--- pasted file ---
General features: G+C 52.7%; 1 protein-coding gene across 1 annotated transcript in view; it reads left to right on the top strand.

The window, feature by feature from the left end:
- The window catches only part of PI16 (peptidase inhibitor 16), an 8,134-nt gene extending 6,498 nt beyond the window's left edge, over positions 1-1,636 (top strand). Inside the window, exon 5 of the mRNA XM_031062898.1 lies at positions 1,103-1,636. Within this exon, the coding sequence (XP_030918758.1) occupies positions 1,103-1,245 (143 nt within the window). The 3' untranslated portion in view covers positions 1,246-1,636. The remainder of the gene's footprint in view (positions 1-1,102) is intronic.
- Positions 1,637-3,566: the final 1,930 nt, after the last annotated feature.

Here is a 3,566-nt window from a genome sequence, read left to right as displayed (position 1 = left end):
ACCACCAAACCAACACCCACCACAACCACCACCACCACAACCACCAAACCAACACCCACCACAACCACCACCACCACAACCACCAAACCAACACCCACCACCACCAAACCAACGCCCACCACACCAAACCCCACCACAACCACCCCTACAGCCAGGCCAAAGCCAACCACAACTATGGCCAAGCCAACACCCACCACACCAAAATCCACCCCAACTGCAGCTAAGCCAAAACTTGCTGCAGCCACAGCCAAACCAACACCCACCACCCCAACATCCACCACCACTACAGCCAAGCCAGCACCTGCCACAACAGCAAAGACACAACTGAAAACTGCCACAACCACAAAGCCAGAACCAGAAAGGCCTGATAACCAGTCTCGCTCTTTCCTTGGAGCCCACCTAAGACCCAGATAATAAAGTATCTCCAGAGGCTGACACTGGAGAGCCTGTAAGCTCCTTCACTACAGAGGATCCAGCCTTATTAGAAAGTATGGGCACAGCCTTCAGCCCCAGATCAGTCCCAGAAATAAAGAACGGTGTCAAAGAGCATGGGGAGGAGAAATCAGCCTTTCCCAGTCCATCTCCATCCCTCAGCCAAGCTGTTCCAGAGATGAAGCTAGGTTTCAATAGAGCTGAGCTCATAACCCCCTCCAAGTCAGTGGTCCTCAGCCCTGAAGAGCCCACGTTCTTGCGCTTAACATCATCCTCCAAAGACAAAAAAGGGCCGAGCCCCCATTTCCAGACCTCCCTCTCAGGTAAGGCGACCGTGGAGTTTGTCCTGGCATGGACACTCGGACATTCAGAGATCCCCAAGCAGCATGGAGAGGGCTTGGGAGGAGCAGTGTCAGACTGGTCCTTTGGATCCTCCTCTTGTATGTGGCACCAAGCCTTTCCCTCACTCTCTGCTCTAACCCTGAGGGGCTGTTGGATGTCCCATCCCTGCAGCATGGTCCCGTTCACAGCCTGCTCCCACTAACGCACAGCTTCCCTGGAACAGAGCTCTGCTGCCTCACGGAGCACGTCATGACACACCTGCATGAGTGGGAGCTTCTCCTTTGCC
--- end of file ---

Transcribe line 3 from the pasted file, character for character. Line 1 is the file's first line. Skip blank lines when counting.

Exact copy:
- The window catches only part of PI16 (peptidase inhibitor 16), an 8,134-nt gene extending 6,498 nt beyond the window's left edge, over positions 1-1,636 (top strand). Inside the window, exon 5 of the mRNA XM_031062898.1 lies at positions 1,103-1,636. Within this exon, the coding sequence (XP_030918758.1) occupies positions 1,103-1,245 (143 nt within the window). The 3' untranslated portion in view covers positions 1,246-1,636. The remainder of the gene's footprint in view (positions 1-1,102) is intronic.